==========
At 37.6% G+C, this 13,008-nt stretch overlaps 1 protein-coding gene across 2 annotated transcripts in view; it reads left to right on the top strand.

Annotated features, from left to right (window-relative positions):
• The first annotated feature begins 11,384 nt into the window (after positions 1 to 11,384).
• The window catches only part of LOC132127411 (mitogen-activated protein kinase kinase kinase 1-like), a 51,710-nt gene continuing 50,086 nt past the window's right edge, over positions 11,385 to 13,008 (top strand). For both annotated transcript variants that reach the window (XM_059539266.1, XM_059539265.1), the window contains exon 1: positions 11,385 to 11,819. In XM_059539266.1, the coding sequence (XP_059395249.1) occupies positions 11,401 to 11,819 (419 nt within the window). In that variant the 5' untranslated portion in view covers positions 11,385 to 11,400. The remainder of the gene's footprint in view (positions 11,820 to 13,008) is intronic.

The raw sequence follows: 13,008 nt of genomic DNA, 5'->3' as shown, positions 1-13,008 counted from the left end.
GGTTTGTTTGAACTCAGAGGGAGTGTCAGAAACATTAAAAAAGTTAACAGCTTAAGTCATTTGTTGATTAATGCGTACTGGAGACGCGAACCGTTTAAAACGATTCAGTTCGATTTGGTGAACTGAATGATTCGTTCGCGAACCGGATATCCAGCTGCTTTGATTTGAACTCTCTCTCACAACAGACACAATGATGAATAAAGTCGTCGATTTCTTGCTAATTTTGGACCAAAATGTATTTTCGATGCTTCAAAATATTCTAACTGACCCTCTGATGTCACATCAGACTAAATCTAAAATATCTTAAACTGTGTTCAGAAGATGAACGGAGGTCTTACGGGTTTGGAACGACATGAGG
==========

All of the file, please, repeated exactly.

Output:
At 37.6% G+C, this 13,008-nt stretch overlaps 1 protein-coding gene across 2 annotated transcripts in view; it reads left to right on the top strand.

Annotated features, from left to right (window-relative positions):
• The first annotated feature begins 11,384 nt into the window (after positions 1 to 11,384).
• The window catches only part of LOC132127411 (mitogen-activated protein kinase kinase kinase 1-like), a 51,710-nt gene continuing 50,086 nt past the window's right edge, over positions 11,385 to 13,008 (top strand). For both annotated transcript variants that reach the window (XM_059539266.1, XM_059539265.1), the window contains exon 1: positions 11,385 to 11,819. In XM_059539266.1, the coding sequence (XP_059395249.1) occupies positions 11,401 to 11,819 (419 nt within the window). In that variant the 5' untranslated portion in view covers positions 11,385 to 11,400. The remainder of the gene's footprint in view (positions 11,820 to 13,008) is intronic.

The raw sequence follows: 13,008 nt of genomic DNA, 5'->3' as shown, positions 1-13,008 counted from the left end.
GGTTTGTTTGAACTCAGAGGGAGTGTCAGAAACATTAAAAAAGTTAACAGCTTAAGTCATTTGTTGATTAATGCGTACTGGAGACGCGAACCGTTTAAAACGATTCAGTTCGATTTGGTGAACTGAATGATTCGTTCGCGAACCGGATATCCAGCTGCTTTGATTTGAACTCTCTCTCACAACAGACACAATGATGAATAAAGTCGTCGATTTCTTGCTAATTTTGGACCAAAATGTATTTTCGATGCTTCAAAATATTCTAACTGACCCTCTGATGTCACATCAGACTAAATCTAAAATATCTTAAACTGTGTTCAGAAGATGAACGGAGGTCTTACGGGTTTGGAACGACATGAGG